Henri-Georges Clouzot’s movies provide some of the most thrilling yet paranoid portrayals of France in cinema. Filled with treachery, voyeurism and unease at the unknown, his cinematic world forces its characters to confront the darker reality behind closed doors – much as Alfred Hitchcock was doing in Hollywood during the same years.
Born in Niort in western France in 1907, Clouzot began work as a screenwriter and made his first short film, La Terreur des Batignolles, in 1931. A severe bout of tuberculosis put his career on hold, however, and several years of being bedbound left him incapable of military service when the Second World War broke out.
By the time he eventually made his feature debut, The Murderer Lives at Number 21, in 1942, France was under German occupation. Clouzot’s work during this period later saw him vilified on all sides of the political spectrum, and he was banned from filmmaking for two years after the war.
Yet he later rebounded with some of his greatest work, making some of French cinema’s most famous suspense films in the 1950s. Here are seven key Clouzot films that reveal his visual flair and tense, cynical style.
The Murderer Lives at Number 21 (1942)
Clouzot’s directorial debut is a subversive classic, mixing gothic tensions with a macabre display of noir style. It follows an undercover inspector (Pierre Fresnay) attempting to uncover the identity of a murderer who could be any one of a number of occupants in a boarding house. Released in 1942, its subtle digs at the occupying Nazi forces were daring. The film’s opening segment also boasts one of the most effective first-person sequences ever shot, as the murderer quietly follows their first victim to an untimely end.
Le Corbeau (1943)
Another unseen menace haunts Clouzot’s second feature, as a small French town is plagued by an anonymous poison-pen writer known only as ‘Le Corbeau’ (‘The Raven’). Tracing the many false trails and the emotional fallout of the letters’ accusations, Clouzot’s film irked many for its negative portrayal of French social mores, and it was allegedly screened in Nazi Germany as evidence of France’s moral degradation. Funded by the German occupation production company Continental Films, as such Le Corbeau was banned after the war, but its bitter themes would be key to the director’s later work.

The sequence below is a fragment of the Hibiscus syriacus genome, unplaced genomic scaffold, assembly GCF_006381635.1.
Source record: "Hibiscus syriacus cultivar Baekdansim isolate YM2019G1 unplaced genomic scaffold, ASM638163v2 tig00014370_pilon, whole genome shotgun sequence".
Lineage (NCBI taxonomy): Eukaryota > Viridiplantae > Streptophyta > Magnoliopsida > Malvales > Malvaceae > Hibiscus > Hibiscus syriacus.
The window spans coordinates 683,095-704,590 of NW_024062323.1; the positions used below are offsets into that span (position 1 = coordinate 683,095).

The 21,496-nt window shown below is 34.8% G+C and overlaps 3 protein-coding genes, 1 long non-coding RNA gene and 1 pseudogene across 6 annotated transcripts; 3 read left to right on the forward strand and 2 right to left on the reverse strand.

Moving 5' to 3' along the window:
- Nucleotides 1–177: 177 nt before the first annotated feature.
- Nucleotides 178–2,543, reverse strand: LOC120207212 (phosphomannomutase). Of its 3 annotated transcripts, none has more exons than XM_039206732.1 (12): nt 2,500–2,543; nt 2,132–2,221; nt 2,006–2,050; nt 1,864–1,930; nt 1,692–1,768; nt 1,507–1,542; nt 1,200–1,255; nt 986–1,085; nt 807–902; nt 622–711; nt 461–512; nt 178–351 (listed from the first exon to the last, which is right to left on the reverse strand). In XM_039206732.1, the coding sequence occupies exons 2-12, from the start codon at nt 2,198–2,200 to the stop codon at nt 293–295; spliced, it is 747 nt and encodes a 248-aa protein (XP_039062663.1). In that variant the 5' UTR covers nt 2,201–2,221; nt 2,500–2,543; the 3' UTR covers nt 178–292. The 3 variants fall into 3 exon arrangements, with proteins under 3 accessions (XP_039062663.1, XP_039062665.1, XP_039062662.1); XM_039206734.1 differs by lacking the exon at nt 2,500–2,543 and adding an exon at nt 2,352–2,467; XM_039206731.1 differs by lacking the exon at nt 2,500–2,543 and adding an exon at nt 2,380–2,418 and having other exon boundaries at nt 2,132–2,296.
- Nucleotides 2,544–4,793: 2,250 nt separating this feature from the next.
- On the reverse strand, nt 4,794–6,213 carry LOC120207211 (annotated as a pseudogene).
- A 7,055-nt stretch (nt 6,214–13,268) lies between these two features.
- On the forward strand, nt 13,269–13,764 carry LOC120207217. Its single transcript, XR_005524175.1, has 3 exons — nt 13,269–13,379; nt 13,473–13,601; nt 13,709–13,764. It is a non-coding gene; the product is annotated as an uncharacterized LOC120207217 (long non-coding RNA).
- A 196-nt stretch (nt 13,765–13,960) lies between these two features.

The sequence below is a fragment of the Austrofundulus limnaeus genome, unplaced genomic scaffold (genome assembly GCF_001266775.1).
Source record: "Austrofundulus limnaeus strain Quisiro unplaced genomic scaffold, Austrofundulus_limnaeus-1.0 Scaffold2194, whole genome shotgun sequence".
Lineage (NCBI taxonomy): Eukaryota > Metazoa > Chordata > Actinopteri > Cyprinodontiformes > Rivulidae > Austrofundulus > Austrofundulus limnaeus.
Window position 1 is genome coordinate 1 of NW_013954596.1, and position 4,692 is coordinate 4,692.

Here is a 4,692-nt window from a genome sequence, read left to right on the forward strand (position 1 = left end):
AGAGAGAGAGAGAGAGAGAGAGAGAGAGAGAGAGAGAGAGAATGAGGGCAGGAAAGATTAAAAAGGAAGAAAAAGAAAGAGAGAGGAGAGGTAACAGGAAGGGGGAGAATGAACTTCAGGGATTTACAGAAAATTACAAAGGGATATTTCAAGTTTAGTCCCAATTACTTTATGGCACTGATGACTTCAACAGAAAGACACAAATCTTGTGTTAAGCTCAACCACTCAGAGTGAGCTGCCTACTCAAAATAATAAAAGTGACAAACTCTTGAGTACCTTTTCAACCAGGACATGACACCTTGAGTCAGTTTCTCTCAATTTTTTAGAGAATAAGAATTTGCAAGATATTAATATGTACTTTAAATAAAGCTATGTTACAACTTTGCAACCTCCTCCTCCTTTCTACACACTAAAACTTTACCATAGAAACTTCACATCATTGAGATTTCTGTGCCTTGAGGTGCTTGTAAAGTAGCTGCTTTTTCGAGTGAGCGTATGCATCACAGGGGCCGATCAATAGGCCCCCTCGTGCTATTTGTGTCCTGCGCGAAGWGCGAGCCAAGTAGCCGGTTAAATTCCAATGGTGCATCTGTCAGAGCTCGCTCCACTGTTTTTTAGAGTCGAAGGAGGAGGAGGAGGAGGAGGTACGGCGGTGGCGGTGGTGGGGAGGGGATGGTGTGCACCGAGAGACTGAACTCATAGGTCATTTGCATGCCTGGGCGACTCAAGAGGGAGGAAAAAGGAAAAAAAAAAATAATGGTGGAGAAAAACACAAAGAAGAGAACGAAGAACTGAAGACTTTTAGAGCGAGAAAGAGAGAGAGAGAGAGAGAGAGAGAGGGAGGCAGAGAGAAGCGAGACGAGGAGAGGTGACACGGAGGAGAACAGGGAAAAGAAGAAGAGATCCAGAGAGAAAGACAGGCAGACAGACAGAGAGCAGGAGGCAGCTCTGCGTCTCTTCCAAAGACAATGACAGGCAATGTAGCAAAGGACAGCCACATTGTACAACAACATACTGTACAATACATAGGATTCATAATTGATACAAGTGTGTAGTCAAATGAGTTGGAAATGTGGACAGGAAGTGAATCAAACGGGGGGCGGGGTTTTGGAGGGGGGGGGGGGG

Quai des Orfèvres (1947)
When the ban on his filmmaking was lifted, Clouzot returned with this early police procedural following the investigation into the murder of a lecherous businessman. Renamed Jenny Lamour in America, Quai des Orfèvres mixed a bleak crime story with witty (albeit dark) comedy, perhaps to temper the visceral social critiques that had got Clouzot into so much trouble with the authorities. Acclaimed as a watershed in French cinema, the results also proved a huge hit at the domestic box office.
The Wages of Fear (1953)
Set in Latin America (but filmed in the south of France), Clouzot’s tensest film follows the journey of four desperate men who are hired to transport highly volatile tanks of nitroglycerine through the mountains to a blazing fire at an oil refinery. This simple conceit is turned into a complex study of masculinity under extreme pressure, with each small moment of their adventure wrung for maximum, nerve-wracking suspense. The critique of the American company at the heart of the drama led to accusations of anti-Americanism, and cuts in the US release, though famed New York critic Pauline Kael called The Wages of Fear “the most original and shocking French melodrama of the 50s”.
Les Diaboliques (1955)
This one’s Clouzot’s masterpiece, plunging into darker and darker territory as the wife (Véra Clouzot) and mistress (Simone Signoret) of a schoolteacher (Paul Meurisse) team up to do away with him. Moving close to the realm of horror after the body mysteriously goes missing, Les Diaboliques had to be issued with an on-screen anti-spoiler message asking audiences not to give away the twist. With this sensational thriller, Clouzot was acclaimed for out-Hitchcocking Hitchcock, the irony being that Clouzot had only narrowly beaten his rival in optioning Pierre Boileau and Thomas Narcejac’s source novel. Not to be outdone, Hitch subsequently jumped on the duo’s book D’entre les morts, which became the basis for Vertigo (1958).
Les Espions (1957)
One of Clouzot’s most underrated films, Les Espions is a spy movie about the unknowability of intelligence. As a psychiatrist shelters a refugee from both eastern and western spies, the tension comes from the ambiguity as to who is on whose side, rendering virtually every character untrustworthy and potentially treacherous. Unsettling and suspenseful, it’s a film that rewards rediscovery. At the time, however, it fell foul of biting criticism from François Truffaut, who wrote that Clouzot “has made Kafka in his pants”.
La Vérité (1960)
This tense and tragic courtroom drama revolves around a woman (Brigitte Bardot) on trial for a crime of passion. Clouzot’s penultimate film (La Prisonnière followed in 1968), it was the result of a famously troubled shoot, with Clouzot himself suffering a heart attack and – in a case of reality mirroring the on-screen action – Bardot attempting suicide following an affair with co-star Sami Frey. Recently screened in a restored version at the London Film Festival, La Vérité now stands as the director’s most melancholic film, featuring a career-best performance from Bardot.